Nobody looks good here. Kim Klement-USA TODAY Sports

Fan anger surrounding the Astros cheating scandal has been stoked by the unmitigated heat coming from MLB players. Usually-reserved figures (Nick Markakis being the latest) have laid bare their intense anger over the cheating of their peers and the league’s handling of the matter to date.

This isn’t how it was supposed to go for MLB commissioner Rob Manfred and Astros owner Jim Crane when they released a double-whammy on January 13th. No doubt the hope was that suspending and then firing GM Jeff Luhnow and manager A.J. Hinch (along with some punishment for the team) would do much of the necessary work of moving past a now-infamous trashcan-banging scheme — a scheme, it is important to note, that was rooted out by a combination of long-held suspicion, investigative reporting, and dedicated public analysis (aided by the very same technology that has boosted MLB’s fortunes and allowed the Astros to hatch their scheme).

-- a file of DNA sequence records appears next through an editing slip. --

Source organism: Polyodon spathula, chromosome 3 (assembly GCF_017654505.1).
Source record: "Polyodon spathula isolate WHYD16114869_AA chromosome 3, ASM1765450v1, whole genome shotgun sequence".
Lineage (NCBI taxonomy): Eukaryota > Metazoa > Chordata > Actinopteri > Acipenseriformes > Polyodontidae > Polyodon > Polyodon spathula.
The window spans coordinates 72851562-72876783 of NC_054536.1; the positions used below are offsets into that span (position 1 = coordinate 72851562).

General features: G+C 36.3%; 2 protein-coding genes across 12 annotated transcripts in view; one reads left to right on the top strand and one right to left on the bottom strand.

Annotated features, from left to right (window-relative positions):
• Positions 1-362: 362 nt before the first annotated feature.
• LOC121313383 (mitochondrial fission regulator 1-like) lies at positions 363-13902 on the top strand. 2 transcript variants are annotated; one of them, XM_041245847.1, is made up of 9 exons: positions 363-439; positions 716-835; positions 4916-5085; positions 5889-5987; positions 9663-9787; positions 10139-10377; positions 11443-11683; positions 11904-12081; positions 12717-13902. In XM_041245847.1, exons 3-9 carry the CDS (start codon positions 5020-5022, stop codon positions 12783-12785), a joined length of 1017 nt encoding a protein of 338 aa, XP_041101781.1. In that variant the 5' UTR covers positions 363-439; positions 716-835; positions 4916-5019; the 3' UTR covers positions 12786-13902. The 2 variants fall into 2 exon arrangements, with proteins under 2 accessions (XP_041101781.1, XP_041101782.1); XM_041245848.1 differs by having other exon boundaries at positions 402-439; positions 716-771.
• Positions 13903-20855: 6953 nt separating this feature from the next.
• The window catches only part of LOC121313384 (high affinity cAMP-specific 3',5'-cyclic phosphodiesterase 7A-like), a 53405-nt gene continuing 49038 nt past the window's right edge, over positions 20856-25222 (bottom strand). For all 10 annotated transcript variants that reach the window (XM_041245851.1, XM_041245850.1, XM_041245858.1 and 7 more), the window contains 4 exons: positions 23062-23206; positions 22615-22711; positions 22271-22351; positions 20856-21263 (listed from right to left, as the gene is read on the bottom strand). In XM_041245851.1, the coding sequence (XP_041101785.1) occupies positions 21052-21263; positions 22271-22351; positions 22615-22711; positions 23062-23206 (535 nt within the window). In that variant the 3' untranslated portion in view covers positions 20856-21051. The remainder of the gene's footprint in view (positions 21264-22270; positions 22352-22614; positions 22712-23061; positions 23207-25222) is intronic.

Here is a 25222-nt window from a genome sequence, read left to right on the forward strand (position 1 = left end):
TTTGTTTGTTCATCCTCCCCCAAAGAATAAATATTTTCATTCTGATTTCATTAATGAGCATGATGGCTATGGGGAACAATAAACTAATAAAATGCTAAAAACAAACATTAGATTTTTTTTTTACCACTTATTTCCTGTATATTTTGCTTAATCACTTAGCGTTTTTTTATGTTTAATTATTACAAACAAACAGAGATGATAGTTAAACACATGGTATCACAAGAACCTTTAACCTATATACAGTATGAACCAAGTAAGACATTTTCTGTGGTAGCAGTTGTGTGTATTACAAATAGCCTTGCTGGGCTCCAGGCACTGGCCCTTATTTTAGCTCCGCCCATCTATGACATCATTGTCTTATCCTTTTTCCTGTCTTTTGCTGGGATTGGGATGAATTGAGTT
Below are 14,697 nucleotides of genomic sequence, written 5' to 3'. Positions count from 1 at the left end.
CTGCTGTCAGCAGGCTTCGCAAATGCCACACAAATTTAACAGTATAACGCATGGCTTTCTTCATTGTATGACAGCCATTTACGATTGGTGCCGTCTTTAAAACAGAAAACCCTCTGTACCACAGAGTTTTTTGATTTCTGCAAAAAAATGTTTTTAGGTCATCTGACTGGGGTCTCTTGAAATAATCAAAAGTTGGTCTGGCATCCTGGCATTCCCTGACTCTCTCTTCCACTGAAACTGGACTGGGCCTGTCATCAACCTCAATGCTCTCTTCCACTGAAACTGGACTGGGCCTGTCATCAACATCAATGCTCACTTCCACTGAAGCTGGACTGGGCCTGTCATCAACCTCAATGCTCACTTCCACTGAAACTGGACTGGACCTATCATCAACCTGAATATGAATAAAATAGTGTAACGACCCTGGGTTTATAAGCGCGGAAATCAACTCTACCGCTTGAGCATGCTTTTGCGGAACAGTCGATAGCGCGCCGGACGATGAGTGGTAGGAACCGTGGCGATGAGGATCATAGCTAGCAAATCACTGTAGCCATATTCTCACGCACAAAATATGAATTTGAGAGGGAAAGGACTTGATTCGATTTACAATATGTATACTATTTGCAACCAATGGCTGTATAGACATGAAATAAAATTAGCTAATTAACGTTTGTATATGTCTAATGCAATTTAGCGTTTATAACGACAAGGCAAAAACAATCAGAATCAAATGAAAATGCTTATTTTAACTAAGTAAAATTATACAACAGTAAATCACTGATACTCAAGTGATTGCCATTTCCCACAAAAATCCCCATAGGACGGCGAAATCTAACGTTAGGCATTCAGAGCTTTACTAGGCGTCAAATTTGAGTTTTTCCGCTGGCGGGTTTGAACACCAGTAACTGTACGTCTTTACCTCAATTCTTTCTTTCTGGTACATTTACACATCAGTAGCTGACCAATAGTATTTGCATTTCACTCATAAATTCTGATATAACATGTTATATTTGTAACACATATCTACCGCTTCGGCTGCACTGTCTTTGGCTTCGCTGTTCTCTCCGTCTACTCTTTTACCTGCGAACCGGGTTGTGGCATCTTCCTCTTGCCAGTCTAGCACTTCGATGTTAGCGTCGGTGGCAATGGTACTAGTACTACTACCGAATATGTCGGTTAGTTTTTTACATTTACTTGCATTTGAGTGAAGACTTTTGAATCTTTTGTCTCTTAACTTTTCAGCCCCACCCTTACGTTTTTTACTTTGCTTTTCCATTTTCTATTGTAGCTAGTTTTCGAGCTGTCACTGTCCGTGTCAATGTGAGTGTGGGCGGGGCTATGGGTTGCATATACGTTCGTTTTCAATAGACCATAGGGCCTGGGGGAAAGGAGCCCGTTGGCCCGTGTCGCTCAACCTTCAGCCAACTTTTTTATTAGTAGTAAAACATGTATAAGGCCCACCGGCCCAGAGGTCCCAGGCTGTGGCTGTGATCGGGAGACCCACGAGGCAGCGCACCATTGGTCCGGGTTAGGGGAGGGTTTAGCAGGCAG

While Manfred orchestrated this approach to dealing with the situation, he surely hoped the furor would die down by the time Spring Training rolled around. Instead, players around the game have directed a steady and potent stream of venom at their opponents, as well as at Manfred and Crane. It’s a reaction without precedent, and Manfred is a self-proclaimed “precedent guy.”

The curveball was not preceded by a pair of loud bangs — but perhaps they still should’ve seen it coming.

The core problem with the league’s and the team’s handling of this situation doesn’t lie in the specifics of just what punishment was meted out. It’s inherent to the crisis-management approach that MLB and the Astros adopted. It all comes off as entirely driven not by what’s right, but by what is convenient, which is precisely the wrong tone when the underlying matter of concern relates to the essential fairness of the contest that itself underlies the entire economic structure of Baseball.